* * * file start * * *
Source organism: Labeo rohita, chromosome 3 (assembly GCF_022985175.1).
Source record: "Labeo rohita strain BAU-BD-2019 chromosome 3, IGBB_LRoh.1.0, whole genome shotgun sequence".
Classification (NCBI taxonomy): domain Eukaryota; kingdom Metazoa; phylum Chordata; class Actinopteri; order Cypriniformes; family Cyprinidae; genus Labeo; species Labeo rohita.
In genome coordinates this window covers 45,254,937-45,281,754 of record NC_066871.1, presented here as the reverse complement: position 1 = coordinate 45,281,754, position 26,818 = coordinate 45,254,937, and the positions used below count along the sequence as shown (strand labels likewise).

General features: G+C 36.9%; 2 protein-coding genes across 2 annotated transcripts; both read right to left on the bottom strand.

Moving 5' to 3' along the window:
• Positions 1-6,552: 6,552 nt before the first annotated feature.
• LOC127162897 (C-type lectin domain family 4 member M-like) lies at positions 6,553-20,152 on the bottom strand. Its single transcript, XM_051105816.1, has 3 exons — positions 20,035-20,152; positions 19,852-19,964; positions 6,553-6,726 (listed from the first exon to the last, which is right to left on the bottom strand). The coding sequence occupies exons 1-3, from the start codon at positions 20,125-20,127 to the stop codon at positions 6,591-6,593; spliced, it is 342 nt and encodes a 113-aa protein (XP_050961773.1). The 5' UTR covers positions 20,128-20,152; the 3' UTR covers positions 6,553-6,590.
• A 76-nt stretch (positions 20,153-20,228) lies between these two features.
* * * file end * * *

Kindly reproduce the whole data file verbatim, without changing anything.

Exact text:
Source organism: Labeo rohita, chromosome 3 (assembly GCF_022985175.1).
Source record: "Labeo rohita strain BAU-BD-2019 chromosome 3, IGBB_LRoh.1.0, whole genome shotgun sequence".
Classification (NCBI taxonomy): domain Eukaryota; kingdom Metazoa; phylum Chordata; class Actinopteri; order Cypriniformes; family Cyprinidae; genus Labeo; species Labeo rohita.
In genome coordinates this window covers 45,254,937-45,281,754 of record NC_066871.1, presented here as the reverse complement: position 1 = coordinate 45,281,754, position 26,818 = coordinate 45,254,937, and the positions used below count along the sequence as shown (strand labels likewise).

General features: G+C 36.9%; 2 protein-coding genes across 2 annotated transcripts; both read right to left on the bottom strand.

Moving 5' to 3' along the window:
• Positions 1-6,552: 6,552 nt before the first annotated feature.
• LOC127162897 (C-type lectin domain family 4 member M-like) lies at positions 6,553-20,152 on the bottom strand. Its single transcript, XM_051105816.1, has 3 exons — positions 20,035-20,152; positions 19,852-19,964; positions 6,553-6,726 (listed from the first exon to the last, which is right to left on the bottom strand). The coding sequence occupies exons 1-3, from the start codon at positions 20,125-20,127 to the stop codon at positions 6,591-6,593; spliced, it is 342 nt and encodes a 113-aa protein (XP_050961773.1). The 5' UTR covers positions 20,128-20,152; the 3' UTR covers positions 6,553-6,590.
• A 76-nt stretch (positions 20,153-20,228) lies between these two features.